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Australia Post to deliver parcels on weekends

Canberra Times logo Canberra Times 9/05/2014 Julie Power
Australia Post will soon be open for business on weekends, its chief executive officer has said. © Getty Australia Post will soon be open for business on weekends, its chief executive officer has said.

Australia Post’s 700 corporate offices will open for Saturday trading from next Christmas, allowing customers to send and receive parcels on the weekends, Australia Post's managing director and CEO Ahmed Fahour said on Friday.

Announcing the move Friday, Mr Fahour warned Australia Post would lose as much as $1 billion a year if it didn't implement reforms and changes. He said the traditional letters component of the business "was bleeding money as the community shifts away from letters and towards digital forms of communication."

" We lost $218 million in providing the letters service last financial year," Mr Fahour said.

"This loss has been growing – every year – since our letter volumes started declining five years ago. In this current financial year we are now projecting a $350 million loss in providing the regulated letters business.

"Our projections show that with mail volume declines now accelerating to between eight and 11 per cent per annum over the coming years, our letters business, under current momentum, will lose over $1 billion annually in the coming years. We do not have the ability to absorb this."

However, six day trading and delivery will soon be available from all corporate offices, Mr Fahour said, while many of the 2,895 licensed post offices may choose to expand their weekend hours, too.

The Express Post and Express Letter guaranteed delivery service will also be available six days a week by adding a Saturday delivery option.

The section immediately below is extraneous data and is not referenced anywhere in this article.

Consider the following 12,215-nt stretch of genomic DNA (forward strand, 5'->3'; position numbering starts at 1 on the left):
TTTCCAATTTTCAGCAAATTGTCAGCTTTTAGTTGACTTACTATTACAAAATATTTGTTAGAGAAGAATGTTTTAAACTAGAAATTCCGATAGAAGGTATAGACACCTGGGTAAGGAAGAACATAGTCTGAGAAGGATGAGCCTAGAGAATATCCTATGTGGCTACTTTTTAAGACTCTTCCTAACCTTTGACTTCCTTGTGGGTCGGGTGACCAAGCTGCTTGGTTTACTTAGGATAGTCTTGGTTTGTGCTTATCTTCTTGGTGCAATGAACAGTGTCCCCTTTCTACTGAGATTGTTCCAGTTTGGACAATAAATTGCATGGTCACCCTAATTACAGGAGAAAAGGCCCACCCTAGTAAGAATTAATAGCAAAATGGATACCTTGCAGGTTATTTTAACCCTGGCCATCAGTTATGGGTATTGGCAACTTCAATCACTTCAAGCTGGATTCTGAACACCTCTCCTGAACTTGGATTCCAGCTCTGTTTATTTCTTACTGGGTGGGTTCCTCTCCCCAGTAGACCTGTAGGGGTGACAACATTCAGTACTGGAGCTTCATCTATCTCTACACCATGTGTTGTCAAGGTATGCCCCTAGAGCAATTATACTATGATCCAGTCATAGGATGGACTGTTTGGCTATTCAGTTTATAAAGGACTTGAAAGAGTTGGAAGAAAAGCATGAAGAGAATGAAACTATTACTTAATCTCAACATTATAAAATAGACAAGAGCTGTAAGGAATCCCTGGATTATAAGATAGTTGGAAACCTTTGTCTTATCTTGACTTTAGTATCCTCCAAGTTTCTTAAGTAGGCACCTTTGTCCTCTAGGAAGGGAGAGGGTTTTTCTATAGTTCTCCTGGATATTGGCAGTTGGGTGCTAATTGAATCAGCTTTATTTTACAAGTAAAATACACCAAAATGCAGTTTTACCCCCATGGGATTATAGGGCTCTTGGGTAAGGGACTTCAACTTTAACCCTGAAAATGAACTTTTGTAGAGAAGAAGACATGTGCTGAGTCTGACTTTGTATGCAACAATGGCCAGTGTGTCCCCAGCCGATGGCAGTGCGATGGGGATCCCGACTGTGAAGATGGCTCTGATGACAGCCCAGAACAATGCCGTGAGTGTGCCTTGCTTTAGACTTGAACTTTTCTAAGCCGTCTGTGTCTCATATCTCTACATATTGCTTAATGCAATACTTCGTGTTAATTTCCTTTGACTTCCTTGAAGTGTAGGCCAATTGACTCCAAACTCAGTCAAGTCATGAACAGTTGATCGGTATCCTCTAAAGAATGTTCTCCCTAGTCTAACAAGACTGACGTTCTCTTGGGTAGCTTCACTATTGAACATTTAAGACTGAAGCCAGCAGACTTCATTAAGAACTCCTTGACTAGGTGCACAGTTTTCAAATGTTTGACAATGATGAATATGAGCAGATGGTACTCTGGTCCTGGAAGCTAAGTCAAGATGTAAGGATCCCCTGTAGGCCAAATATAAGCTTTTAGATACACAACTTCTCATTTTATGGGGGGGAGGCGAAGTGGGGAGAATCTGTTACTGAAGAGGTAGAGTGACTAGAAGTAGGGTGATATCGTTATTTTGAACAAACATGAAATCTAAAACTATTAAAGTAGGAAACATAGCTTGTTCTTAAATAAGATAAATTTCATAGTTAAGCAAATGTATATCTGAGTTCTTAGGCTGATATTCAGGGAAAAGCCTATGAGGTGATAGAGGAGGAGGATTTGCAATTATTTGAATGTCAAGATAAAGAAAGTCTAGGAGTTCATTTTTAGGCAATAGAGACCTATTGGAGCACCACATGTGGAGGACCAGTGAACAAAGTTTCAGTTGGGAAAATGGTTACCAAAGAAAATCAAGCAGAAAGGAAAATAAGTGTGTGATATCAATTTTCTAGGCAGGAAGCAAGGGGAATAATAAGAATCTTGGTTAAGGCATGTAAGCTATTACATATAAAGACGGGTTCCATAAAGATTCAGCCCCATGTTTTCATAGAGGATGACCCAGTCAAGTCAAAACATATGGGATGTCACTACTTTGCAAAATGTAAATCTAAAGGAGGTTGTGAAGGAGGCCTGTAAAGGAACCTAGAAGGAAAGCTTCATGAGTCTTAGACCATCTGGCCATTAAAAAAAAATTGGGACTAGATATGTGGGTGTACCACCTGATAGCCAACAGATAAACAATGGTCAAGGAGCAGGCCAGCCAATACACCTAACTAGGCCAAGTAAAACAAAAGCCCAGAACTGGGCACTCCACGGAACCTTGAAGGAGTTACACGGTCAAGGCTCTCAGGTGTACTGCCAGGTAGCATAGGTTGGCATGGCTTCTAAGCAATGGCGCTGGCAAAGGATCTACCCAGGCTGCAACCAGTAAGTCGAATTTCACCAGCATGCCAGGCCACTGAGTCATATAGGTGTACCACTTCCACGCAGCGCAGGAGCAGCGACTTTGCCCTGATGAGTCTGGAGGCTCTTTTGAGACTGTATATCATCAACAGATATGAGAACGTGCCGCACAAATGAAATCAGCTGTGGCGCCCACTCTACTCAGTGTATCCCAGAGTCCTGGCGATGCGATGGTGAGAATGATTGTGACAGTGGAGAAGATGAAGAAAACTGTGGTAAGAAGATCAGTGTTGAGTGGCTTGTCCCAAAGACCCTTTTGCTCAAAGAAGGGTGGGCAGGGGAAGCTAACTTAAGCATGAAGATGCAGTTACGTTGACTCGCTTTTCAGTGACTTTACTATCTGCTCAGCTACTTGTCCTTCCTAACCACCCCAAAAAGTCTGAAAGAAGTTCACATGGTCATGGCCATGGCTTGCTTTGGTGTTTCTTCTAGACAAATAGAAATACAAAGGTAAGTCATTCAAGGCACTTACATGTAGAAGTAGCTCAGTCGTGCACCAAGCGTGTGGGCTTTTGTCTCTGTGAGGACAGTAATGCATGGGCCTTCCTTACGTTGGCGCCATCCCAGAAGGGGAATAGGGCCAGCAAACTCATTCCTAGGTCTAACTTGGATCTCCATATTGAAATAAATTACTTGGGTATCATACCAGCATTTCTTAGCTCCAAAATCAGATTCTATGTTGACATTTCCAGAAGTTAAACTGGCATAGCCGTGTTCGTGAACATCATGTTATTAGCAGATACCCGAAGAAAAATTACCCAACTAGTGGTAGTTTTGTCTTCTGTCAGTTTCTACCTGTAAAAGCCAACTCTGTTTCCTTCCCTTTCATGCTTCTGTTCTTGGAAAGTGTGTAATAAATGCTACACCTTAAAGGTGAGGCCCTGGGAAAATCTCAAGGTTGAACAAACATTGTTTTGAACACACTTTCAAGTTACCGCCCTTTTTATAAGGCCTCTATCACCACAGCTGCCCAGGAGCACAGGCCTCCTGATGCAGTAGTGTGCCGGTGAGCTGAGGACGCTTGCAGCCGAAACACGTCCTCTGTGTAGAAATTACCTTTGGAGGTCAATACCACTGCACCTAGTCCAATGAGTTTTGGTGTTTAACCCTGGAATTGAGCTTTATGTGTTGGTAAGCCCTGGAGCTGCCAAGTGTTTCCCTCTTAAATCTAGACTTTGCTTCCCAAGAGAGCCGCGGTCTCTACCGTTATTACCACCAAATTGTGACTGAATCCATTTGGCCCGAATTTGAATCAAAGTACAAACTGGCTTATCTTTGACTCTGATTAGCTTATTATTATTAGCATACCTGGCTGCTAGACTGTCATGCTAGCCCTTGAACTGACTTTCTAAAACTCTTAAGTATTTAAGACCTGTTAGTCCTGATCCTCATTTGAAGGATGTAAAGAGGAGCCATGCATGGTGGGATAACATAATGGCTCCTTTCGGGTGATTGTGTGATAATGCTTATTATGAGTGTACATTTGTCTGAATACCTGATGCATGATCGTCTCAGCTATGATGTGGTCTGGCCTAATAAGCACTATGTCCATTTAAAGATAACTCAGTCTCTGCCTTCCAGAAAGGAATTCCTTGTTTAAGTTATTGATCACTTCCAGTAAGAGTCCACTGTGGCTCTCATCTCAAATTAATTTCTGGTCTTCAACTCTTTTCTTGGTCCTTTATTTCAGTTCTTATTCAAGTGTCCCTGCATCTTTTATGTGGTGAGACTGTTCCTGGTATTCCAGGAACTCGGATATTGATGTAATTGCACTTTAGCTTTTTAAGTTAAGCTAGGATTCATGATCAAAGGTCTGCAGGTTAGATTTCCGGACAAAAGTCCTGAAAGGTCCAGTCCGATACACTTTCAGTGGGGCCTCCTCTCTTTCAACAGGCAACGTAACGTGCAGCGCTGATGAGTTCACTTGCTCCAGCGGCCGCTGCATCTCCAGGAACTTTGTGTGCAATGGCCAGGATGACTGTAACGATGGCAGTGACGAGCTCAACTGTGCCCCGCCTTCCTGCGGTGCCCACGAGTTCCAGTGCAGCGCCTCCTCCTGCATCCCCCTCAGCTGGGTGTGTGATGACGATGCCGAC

In a speech to the American Chamber of Commerce in Sydney, Mr Fahour said these new services reflected a shift away from declining letters services to a growing market for parcels, express and retail services.

He told the lunchtime crowd that profits on parcels and express business had grown 20 per cent each year since 2010.

Mr Fahour said a quarter of the post office’s revenue was now generated from services that only been created in the past four years.

“For an organisation of our size, a quarter of revenue is a remarkable change. For a business that’s 205 years old I hope that indicates just how rapidly we are changing and handling the customer decline in the usage of letters,” he said.

The Saturday expansion coincides with continuing reports that the Federal Government may privatise the 205-year-old organisation to add more than $3 billion to its coffers.

The post office was established by Isaac Nichols, Australia's first postmaster, in a "simple room" inside his own home on George Street.

"It was a trusted place where the 10,000 British soldiers and convicts who were living here in 1809 could connect with their loved ones on the other side of the world," said Mr Fahour.  

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